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Ecard Spam

Friday, July 6th, 2007

I recently received a few particularly nasty spam emails that were masquerading as ecard notifications. Basically when you send an ecard the recipient is emailed saying they have a card and to click on some link to retrieve it. These messages operate the same way, only the url links to some zombie cable/dsl computer and serves some sort of nasty software.

Return-Path: <>
Received: from ( [])
     by (*****) with SMTP id l645CkBd011052
     for <joe@evi***>; Wed, 4 Jul 2007 01:12:47 -0400
Received: from kkgtt.rtkoa ([]) by 
     with Microsoft SMTPSVC(6.0.3790.0); Wed, 4 Jul 2007 07:12:43 +0200
Message-ID: <002101c7bdf9$f3984ee0$9fe2c3ad@kkgtt.rtkoa>
From: "" <>
To: <joe@evi***>
Subject: Independence Day Party
Date: Wed, 4 Jul 2007 07:12:43 +0200
MIME-Version: 1.0
Content-Type: text/plain;
Content-Transfer-Encoding: 7bit
X-Priority: 3
X-MSMail-Priority: Normal
X-Mailer: Microsoft Outlook Express 5.50.4133.2400
X-MimeOLE: Produced By Microsoft MimeOLE V5.50.4133.2400
X-Antivirus: avast! (VPS 000753-2, 2007-07-03), Outbound message
X-Antivirus-Status: Clean

Hi. Friend has sent you a postcard.
See your card as often as you wish during the next 15 days.


If your email software creates links to Web pages, click on your 
card's direct www address below while you are connected to the Internet:


Or copy and paste it into your browser's "Location" box (where Internet 
addresses go).

PRIVACY honors your privacy. Our home page and Card Pick Up have links to our 
Privacy Policy.

By accessing your card you agree we have no liability. 
If you don't know the person sending the card or don't wish to see the card, 
please disregard this Announcement.

We hope you enjoy your awesome card.

Wishing you the best,
Mail Delivery System,

Lets take a second to analyze this email. The first "Received:" header mentions ""; email doesn't come from routers. This must refer to some little cable/dsl router that his hiding a bunch of PCs behind it. One (or more) of them is probably a zombie. Then check out the "from" header, it mentions, but the actual email address is something at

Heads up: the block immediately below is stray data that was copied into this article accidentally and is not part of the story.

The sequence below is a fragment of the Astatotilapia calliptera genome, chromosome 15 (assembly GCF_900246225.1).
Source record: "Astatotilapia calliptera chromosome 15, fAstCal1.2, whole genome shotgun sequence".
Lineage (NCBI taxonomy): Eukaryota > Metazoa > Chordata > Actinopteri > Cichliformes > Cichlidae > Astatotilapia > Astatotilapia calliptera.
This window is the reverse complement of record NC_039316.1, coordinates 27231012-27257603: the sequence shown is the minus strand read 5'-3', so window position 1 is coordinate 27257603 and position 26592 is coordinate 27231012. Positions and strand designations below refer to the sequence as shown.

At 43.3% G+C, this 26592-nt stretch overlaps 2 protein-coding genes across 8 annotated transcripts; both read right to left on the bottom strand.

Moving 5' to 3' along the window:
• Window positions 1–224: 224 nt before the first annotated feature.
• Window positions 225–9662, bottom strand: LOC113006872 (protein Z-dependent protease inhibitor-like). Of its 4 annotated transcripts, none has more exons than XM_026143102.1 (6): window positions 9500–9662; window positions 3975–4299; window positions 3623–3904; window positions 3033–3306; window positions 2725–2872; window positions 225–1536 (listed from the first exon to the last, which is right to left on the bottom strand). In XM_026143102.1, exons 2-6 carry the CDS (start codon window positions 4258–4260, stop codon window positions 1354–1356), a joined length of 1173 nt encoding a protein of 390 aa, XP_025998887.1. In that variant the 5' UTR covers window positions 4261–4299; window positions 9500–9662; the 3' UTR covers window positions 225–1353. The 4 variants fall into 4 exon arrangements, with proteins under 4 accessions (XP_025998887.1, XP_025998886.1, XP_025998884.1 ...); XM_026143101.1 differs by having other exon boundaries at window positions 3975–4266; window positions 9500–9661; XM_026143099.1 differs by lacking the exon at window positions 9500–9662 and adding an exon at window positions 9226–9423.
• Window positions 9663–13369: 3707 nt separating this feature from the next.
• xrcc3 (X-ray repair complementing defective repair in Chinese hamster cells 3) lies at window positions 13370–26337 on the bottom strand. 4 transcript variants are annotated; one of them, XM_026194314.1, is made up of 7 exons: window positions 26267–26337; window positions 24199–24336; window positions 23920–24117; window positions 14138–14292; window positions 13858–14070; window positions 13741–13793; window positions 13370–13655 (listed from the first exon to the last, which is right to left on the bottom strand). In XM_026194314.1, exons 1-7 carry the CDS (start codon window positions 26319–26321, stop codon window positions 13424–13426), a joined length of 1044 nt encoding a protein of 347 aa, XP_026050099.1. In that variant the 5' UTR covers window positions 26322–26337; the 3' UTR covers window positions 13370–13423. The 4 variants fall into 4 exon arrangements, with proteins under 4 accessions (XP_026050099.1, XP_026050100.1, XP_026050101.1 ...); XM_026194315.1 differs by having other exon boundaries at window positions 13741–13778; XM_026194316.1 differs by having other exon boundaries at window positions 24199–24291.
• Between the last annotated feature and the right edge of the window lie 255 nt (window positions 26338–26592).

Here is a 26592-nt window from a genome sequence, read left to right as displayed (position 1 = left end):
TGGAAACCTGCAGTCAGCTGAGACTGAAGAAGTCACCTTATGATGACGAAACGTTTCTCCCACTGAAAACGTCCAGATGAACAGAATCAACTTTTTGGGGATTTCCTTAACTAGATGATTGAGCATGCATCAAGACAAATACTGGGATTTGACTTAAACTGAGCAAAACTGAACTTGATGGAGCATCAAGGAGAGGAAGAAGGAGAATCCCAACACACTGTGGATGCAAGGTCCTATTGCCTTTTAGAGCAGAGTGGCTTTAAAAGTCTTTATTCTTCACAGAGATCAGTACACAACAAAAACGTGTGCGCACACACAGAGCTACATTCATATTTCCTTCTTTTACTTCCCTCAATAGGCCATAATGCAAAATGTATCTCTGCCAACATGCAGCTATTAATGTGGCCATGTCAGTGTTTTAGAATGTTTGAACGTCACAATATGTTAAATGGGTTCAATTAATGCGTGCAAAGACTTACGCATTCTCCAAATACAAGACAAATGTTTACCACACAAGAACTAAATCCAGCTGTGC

In the body the first thing you probably notice is the articulate use of the english language, always a dead give away. Then the URL they want you to click on contains just an IP address, not a hostname. I covered up the first number so nobody mistakenly clicks on it, but the IP belongs to a southern California residential Roadrunner customer. They also specifically mention privacy, saying the policy is available on their website, but no links are provided.

Being the curious nerd that I am, of course I followed the link (minus the query string) to see where it goes. I used a program to fetch the source code of the page rather than looking at it in a browser, just in case there was some nasty code in there that my browser would activate. This is what I got:

We are currently testing a new browser feature. If you are not able to view this ecard, 
please <a href="/ecard.exe"%gt;click here</a> to view in its original format.

So it basically is prompting me to download some executable program that will most likely own-up on my computer. Since this kind of thing is always about money, I'm sure that ecard.exe program turns your computer into a zombie (spamming this same email out and serving "ecards" itself) and most likely records everything you do, your passwords, bank and credit card numbers and steals your identity.

This is a great example of how effective social engineering can be. Who doesn't like receiving ecards, nobody! Add to that the fact that it was sent on an actual holiday, though not really a big card sending holiday, I'm sure a lot of people got these spam messages and clicked on the links.

Comments (2) Subscribe

#1 - Jul 7, 2007 at 7:28 AM
You should load up Virtual PC 2007 (now free from MS) and run ecard.exe on it. You can turn off networking so it can't escape from your virtual sandbox. You could also run a program like InCtrl5 or SpyMe Tools to scan the computer before and after and detect exactly what files and reg keys it changed. has a tool called Rootkit Revealer which I think you're familar with that might be necessary too.
#2 - Jul 7, 2007 at 9:09 AM
Yeah, that's something I've been meaning to do for a while. I'd love to see exactly what gets changed and how much damage is really done by these nasty programs. Maybe I'll work on that this week at work while it's still slow...

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